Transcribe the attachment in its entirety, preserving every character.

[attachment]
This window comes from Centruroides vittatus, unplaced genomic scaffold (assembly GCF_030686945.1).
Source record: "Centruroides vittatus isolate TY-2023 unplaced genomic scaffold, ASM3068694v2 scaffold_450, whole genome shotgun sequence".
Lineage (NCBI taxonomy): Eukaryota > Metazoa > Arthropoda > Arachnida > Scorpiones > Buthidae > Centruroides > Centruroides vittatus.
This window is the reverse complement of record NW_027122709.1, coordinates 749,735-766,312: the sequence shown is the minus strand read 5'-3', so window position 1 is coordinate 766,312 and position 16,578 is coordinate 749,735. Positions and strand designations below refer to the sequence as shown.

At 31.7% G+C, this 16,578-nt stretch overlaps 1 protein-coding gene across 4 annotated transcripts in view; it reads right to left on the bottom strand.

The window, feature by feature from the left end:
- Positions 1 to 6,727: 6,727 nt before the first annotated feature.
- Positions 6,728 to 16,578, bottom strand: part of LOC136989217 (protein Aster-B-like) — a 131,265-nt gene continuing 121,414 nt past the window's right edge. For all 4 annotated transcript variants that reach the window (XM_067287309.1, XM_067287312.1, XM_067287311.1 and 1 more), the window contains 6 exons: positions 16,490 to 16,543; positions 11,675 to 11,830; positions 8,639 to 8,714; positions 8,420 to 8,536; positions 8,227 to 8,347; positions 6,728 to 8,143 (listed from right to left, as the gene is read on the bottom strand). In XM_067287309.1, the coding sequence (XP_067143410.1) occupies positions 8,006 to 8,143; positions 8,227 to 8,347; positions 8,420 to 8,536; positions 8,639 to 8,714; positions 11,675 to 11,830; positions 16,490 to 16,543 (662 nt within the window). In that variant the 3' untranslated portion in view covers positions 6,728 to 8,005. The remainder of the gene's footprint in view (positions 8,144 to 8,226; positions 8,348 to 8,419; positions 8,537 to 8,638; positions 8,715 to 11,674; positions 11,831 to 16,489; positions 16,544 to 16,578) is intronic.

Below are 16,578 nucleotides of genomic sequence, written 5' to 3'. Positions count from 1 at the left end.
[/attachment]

This window comes from Centruroides vittatus, unplaced genomic scaffold (assembly GCF_030686945.1).
Source record: "Centruroides vittatus isolate TY-2023 unplaced genomic scaffold, ASM3068694v2 scaffold_450, whole genome shotgun sequence".
Lineage (NCBI taxonomy): Eukaryota > Metazoa > Arthropoda > Arachnida > Scorpiones > Buthidae > Centruroides > Centruroides vittatus.
This window is the reverse complement of record NW_027122709.1, coordinates 749,735-766,312: the sequence shown is the minus strand read 5'-3', so window position 1 is coordinate 766,312 and position 16,578 is coordinate 749,735. Positions and strand designations below refer to the sequence as shown.

At 31.7% G+C, this 16,578-nt stretch overlaps 1 protein-coding gene across 4 annotated transcripts in view; it reads right to left on the bottom strand.

The window, feature by feature from the left end:
- Positions 1 to 6,727: 6,727 nt before the first annotated feature.
- Positions 6,728 to 16,578, bottom strand: part of LOC136989217 (protein Aster-B-like) — a 131,265-nt gene continuing 121,414 nt past the window's right edge. For all 4 annotated transcript variants that reach the window (XM_067287309.1, XM_067287312.1, XM_067287311.1 and 1 more), the window contains 6 exons: positions 16,490 to 16,543; positions 11,675 to 11,830; positions 8,639 to 8,714; positions 8,420 to 8,536; positions 8,227 to 8,347; positions 6,728 to 8,143 (listed from right to left, as the gene is read on the bottom strand). In XM_067287309.1, the coding sequence (XP_067143410.1) occupies positions 8,006 to 8,143; positions 8,227 to 8,347; positions 8,420 to 8,536; positions 8,639 to 8,714; positions 11,675 to 11,830; positions 16,490 to 16,543 (662 nt within the window). In that variant the 3' untranslated portion in view covers positions 6,728 to 8,005. The remainder of the gene's footprint in view (positions 8,144 to 8,226; positions 8,348 to 8,419; positions 8,537 to 8,638; positions 8,715 to 11,674; positions 11,831 to 16,489; positions 16,544 to 16,578) is intronic.

Below are 16,578 nucleotides of genomic sequence, written 5' to 3'. Positions count from 1 at the left end.